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Review Kwon, R.O. The Incendiaries. New York, NY: Riverhead Books, 2018. 224 pp. $26.00 Hardcover. The narrator of R.O. Kwon’s spare and sharp novel The Incendiaries is the studious Will Kendall, a second-year transfer student at the prestigious Edwards College in the fictional town of Noxhurst in upstate New York. Will is out of place in Edwards’ polo-shirted surroundings: he hails from a dingy San Francisco suburb, and he is attending the school on an academic scholarship. Will supplements his scholarship by waiting tables at an Italian restaurant deliberately chosen for its remove from campus. He invents a glamorous backstory for himself in the sunshine and old wealth of the Hollywood Hills to blend in with uniformly upper-class colleagues. However, Will also suffers from something deeper than class estrangement. In the early pages of the novel, Will observes an anti-abortion protest from his dormitory bedroom window. Through the haze of a hangover, he perceives the crowd marching on the expensively landscaped grounds of the university wielding Christian placards and a grotesque foam and cloth baby lofted above on poles. His response to the surreal scene is a surprise to the reader expecting a standard secular campus novel: “I watched the protest pass, sick with longing” (17). Will reveals his past as a teenage Christian evangelist, devoted and full of purpose. Having since lost his faith, he grieves it, envying those like the protesters who “still believed they were picked to be God’s children” (17). Kwon’s novel intertwines a familiar story about the self-invention of young adults on a college campus with a sensitive exploration of faith and religion. Kwon probes faith’s ability to empower its believers with a sense of belonging, purpose, and certainty; and she explores the fallout of its loss. With a cast that includes multiple Korean-American characters and a story that involves Korean-American Christianity and North Korean political prison camps, Kwon’s exploration of faith also intersects with her exploration of Korean-American identity. The Incendiaries would thus make an excellent text for a college-level Asian American literature course. Loss and grief are at the core of the novel and its characters, and they are what ultimately drive the novel’s action. Grief links Will to the novel’s second central character, Phoebe Lin, the alluring Korean-American piano prodigy at the center of the Edwards social scene. Phoebe secretly grieves the recent death of her mother for which she feels responsible; she explains that her socializing, drinking, and promiscuity are attempts to fill the void left by her mother’s loss: “I ate pain. I swilled tears. If I could take enough in, I’d have no space left to fit my own” (68). As Will and Phoebe become romantically entangled, Will’s love for Phoebe turns desperate, seeming to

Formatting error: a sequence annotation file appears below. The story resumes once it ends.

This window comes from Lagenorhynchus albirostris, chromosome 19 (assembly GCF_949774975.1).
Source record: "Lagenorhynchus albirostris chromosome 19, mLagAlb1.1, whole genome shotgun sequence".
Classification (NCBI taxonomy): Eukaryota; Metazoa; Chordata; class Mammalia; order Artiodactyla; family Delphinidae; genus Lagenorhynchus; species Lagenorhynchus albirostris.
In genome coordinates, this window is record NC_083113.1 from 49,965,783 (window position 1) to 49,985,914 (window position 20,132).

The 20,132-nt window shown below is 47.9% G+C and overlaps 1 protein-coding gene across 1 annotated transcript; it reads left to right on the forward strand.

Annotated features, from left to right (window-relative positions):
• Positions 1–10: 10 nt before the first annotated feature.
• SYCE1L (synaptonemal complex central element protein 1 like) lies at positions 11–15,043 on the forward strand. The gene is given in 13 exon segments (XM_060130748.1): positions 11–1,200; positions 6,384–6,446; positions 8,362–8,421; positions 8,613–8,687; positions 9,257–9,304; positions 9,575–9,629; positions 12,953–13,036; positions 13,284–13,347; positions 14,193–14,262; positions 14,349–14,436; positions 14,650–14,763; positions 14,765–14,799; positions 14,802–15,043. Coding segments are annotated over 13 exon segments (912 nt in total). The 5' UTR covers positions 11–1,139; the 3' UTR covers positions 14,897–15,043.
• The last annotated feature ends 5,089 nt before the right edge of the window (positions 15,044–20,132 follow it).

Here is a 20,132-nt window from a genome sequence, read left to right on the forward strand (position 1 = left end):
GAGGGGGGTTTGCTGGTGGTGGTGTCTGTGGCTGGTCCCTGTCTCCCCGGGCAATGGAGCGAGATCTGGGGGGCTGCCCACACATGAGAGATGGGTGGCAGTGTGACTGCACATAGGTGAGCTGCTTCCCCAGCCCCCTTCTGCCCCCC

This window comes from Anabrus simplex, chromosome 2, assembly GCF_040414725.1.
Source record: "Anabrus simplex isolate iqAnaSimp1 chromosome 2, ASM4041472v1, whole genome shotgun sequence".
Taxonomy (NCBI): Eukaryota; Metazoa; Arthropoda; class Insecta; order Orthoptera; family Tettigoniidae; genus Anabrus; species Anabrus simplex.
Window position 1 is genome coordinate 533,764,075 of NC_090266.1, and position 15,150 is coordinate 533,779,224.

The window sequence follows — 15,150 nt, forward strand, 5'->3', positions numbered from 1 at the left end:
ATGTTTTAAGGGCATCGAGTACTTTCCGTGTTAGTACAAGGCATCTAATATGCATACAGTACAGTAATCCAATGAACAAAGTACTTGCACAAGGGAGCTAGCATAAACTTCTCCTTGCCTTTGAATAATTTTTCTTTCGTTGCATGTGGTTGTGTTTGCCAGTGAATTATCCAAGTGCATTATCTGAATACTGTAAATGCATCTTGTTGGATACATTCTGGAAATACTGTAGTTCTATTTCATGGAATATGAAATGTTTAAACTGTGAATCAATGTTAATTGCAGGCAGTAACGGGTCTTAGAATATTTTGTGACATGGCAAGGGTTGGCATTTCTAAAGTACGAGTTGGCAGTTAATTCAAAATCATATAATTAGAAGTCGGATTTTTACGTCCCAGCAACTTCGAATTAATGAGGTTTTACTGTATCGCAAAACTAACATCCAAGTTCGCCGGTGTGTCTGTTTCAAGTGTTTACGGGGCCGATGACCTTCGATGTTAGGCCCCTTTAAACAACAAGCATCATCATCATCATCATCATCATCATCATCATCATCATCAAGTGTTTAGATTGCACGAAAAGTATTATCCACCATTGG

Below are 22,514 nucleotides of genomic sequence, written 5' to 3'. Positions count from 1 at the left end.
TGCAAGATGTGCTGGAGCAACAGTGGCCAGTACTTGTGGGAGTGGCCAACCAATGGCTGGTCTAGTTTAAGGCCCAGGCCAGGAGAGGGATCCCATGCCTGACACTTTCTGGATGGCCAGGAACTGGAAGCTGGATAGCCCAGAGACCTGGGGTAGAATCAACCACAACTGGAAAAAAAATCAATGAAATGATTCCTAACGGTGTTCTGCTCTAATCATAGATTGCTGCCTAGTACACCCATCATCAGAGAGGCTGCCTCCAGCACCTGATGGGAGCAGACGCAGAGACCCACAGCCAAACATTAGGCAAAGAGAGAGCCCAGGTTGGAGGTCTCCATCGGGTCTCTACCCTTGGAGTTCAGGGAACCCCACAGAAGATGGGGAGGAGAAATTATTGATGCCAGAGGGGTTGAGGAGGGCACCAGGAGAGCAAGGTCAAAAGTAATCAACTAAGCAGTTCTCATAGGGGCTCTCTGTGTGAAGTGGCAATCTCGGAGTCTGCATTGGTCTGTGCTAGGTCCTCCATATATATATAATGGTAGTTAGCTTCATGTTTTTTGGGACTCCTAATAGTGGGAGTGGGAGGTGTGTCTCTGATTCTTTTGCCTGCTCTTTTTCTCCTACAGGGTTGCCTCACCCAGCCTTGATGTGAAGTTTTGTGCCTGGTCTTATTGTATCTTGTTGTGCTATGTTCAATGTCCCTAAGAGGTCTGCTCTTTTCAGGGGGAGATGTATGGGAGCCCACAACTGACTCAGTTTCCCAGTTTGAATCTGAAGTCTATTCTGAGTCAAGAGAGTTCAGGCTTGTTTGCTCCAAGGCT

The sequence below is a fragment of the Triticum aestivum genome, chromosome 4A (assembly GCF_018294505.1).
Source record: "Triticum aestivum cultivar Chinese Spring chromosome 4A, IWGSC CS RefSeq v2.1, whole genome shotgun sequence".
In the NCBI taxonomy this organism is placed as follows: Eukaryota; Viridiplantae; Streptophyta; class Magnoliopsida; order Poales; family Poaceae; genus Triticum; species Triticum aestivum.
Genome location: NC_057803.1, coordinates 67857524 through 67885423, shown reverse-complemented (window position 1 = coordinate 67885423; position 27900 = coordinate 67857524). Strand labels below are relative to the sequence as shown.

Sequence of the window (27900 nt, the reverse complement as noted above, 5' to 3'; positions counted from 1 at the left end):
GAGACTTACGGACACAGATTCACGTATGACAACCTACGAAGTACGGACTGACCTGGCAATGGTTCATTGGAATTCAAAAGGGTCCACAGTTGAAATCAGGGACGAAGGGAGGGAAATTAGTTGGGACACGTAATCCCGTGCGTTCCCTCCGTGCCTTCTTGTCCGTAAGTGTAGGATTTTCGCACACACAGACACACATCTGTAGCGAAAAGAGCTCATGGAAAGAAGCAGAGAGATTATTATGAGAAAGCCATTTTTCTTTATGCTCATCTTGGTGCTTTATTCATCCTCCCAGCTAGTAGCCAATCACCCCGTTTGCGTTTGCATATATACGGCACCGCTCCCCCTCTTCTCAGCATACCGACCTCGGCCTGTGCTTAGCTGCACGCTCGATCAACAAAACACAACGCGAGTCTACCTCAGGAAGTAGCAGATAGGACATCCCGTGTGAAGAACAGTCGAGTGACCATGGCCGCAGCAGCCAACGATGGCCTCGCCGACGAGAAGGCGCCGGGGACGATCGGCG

Document Type

Book Review


A book review of R.O. Kwon's 2018 debut novel, The Incendiaries.



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